Following the question of what ASEAN’s next steps should be, Renard explained that the pandemic is merely a dress rehearsal towards the defining issue of our current generation: climate change. He stressed how 2021 is a year for the region to better dedicate themselves to combat this phenomenon. Despite Southeast Asia’s lack of concrete plans in the past, recent launches of ESG indexes suggest changes are being made to ensure our environment is being preserved in the process of generating profit.
The point where the US and China are important economic partners for ASEAN was also raised later on during the discussion which again demonstrates the importance of multinational collaboration as a contributor to boosting the region’s growth and prosperity.
The networking session was structured into booths whereby participants entered their room of choice from the 5 companies: CIMB, StashAway, ICAEW (The Institute of Chartered Accountants in England and Wales), Gushcloud International, and UKABC. Many invigorating questions were asked regarding how ASEAN youths should prepare themselves for their career paths which resulted in fruitful discussions. Overall, the companies expressed an optimistic outlook for the next generation despite these unprecedented times as the region is still a relatively young market compared to Europe and thus holds many undiscovered opportunities in the job market.
However, for students to make the most out of this, they should continue to refine their soft skills and seek to broaden their horizons beyond their academic field. In the age of digitalization, youths are also encouraged to adopt technological and digital skills which will open more doors to career opportunities in any industry. These factors, as highlighted by each firm, are attractive traits that will serve students well in the future during their job applications. Lastly, the importance of truly knowing one’s personal values and strengths is an essential starting point in helping individuals find the company that will be most suited to them.
Embassies Engagement Session
After a lunch break, participants gathered into breakout rooms to attend the final part of the conference. The session brought together professionals from Malaysia, and ambassadors from Thailand, Singapore, Cambodia, and Indonesia, with aspiring individuals and students to discuss further prospects of their home country following the pandemic. COVID-19 was unanimously seen as a crisis that negatively affected the economic growth of each country. Nonetheless, although the pace of growth may differ, ASEAN countries are gradually recovering. The ambassadors explored how the new skill sets of youths in combination with policies and incentives to unite members, will propel the region forward to become the global center for trade liberalisation and growth of businesses and startups. Additionally, once a strong network is fully established between Asian countries, the region can do so much more together to achieve long-term sustainability.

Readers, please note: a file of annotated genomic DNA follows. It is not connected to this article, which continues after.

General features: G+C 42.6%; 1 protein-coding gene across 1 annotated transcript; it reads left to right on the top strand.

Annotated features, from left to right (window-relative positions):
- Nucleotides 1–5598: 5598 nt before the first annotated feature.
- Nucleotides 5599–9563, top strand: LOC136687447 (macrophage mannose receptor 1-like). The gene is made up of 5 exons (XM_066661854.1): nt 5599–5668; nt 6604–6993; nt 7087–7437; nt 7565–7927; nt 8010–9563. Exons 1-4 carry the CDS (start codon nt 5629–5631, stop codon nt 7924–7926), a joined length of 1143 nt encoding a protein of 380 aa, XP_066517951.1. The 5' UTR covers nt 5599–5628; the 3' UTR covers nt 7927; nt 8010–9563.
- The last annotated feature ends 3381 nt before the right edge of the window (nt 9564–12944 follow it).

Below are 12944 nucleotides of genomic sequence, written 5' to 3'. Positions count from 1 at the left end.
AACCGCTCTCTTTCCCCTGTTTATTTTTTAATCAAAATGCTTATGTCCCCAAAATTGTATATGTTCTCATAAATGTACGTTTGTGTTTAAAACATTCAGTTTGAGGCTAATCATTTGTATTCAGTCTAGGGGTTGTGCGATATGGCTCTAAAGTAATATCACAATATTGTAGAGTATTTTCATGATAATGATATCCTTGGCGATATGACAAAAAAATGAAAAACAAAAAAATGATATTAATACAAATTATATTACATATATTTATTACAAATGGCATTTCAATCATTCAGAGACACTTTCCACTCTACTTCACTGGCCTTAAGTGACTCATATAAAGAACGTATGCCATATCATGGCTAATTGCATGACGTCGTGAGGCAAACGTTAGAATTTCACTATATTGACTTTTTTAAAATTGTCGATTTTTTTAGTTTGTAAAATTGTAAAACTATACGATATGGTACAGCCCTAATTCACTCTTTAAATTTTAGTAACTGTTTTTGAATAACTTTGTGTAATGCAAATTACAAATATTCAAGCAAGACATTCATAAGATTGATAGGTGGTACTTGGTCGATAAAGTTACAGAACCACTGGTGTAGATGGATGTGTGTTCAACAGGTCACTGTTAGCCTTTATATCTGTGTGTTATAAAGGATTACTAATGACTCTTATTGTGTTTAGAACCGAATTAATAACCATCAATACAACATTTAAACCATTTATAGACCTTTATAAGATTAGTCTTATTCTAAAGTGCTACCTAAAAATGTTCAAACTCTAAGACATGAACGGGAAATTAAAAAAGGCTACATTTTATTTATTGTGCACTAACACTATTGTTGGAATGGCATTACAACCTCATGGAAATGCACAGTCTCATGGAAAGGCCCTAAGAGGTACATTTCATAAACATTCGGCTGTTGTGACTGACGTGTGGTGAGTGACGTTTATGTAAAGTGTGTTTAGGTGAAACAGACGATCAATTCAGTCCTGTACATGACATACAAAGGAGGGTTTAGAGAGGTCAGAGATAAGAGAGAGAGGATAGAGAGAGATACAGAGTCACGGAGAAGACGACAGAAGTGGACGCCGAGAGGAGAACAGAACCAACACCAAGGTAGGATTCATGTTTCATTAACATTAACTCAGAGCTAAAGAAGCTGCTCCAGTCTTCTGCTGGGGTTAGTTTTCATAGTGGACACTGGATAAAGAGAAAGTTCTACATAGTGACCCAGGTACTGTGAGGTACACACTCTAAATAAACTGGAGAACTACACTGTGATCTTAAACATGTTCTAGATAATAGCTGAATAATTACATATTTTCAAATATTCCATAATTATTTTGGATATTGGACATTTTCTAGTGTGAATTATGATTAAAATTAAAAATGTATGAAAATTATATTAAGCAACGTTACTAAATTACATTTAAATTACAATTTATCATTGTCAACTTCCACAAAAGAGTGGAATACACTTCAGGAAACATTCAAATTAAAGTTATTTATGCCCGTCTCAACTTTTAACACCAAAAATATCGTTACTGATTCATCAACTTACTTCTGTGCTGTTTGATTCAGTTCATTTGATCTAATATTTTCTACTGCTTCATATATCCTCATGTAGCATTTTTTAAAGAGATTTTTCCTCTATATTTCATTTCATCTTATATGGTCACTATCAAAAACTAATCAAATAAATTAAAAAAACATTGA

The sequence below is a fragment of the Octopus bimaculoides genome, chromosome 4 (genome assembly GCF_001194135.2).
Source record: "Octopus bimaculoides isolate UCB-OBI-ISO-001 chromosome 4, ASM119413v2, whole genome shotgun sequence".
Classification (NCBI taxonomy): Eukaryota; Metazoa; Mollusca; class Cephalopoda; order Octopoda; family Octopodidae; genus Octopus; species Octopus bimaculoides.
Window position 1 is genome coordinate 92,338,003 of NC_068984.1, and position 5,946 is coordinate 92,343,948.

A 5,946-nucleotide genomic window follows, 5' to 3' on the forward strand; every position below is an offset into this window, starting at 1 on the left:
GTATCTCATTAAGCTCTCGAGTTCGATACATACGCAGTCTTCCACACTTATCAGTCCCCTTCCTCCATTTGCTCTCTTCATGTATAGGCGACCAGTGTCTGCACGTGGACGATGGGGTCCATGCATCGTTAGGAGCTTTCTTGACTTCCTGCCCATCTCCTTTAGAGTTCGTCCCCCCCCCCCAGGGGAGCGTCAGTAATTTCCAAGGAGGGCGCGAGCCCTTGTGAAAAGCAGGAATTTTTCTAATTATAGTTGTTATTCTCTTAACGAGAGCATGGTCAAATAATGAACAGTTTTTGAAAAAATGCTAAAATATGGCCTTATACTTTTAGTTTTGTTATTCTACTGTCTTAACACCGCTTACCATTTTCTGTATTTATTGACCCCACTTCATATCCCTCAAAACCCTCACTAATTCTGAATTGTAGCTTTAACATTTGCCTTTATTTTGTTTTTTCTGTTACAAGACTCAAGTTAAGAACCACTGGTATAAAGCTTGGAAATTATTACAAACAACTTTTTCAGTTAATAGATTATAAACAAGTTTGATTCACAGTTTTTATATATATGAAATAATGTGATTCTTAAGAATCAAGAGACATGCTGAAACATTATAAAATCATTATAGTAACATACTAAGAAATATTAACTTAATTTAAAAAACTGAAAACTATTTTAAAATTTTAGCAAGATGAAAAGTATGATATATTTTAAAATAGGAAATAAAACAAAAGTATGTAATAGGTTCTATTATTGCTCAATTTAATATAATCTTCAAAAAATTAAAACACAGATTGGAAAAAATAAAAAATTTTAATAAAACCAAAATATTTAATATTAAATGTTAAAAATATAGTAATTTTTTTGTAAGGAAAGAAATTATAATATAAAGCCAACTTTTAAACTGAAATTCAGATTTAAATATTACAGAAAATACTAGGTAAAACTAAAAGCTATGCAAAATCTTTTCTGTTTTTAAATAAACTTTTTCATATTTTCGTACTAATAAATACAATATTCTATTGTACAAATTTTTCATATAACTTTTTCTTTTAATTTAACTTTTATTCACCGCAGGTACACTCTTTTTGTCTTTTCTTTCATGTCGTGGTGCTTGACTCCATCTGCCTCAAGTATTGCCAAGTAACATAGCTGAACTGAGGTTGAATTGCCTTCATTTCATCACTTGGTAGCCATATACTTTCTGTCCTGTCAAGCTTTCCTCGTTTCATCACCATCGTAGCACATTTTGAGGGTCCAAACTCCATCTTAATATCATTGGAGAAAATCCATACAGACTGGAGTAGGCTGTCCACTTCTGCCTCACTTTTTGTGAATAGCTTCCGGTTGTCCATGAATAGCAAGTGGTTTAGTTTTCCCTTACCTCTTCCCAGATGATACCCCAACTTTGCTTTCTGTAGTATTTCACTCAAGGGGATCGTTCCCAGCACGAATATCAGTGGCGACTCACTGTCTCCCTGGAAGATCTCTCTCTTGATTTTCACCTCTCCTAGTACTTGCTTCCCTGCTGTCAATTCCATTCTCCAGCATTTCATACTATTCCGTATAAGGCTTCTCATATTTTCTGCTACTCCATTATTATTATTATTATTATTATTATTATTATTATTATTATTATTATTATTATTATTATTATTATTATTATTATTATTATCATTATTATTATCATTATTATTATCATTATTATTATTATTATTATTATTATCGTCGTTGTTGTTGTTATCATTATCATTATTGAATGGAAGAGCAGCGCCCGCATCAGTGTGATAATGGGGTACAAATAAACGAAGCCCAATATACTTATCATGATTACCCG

High Commissioner of Brunei Darussalam to the United Kingdom, His Excellency Dato Paduka Hj Mohd Aziyan Abdullah First Admiral (Rtd) Pengiran Dato Seri Pahlawan Norazmi bin Pengiran Haji Muhammad delivered the closing address by expressing his gratitude for WAC’s coordinators and team, and guest speakers for delivering a dynamic experience for ASEAN youths to further aspirations and networks.
We truly hope that those who attended the conference have become encouraged to partake in building a harmonious community to make ASEAN a prosperous region with digital inclusivity and collaboration at its heart. This in turn will create a strong foundation to enable South East Asian countries to better adapt and grow as one united entity throughout the uncertain global landscape in the years to come.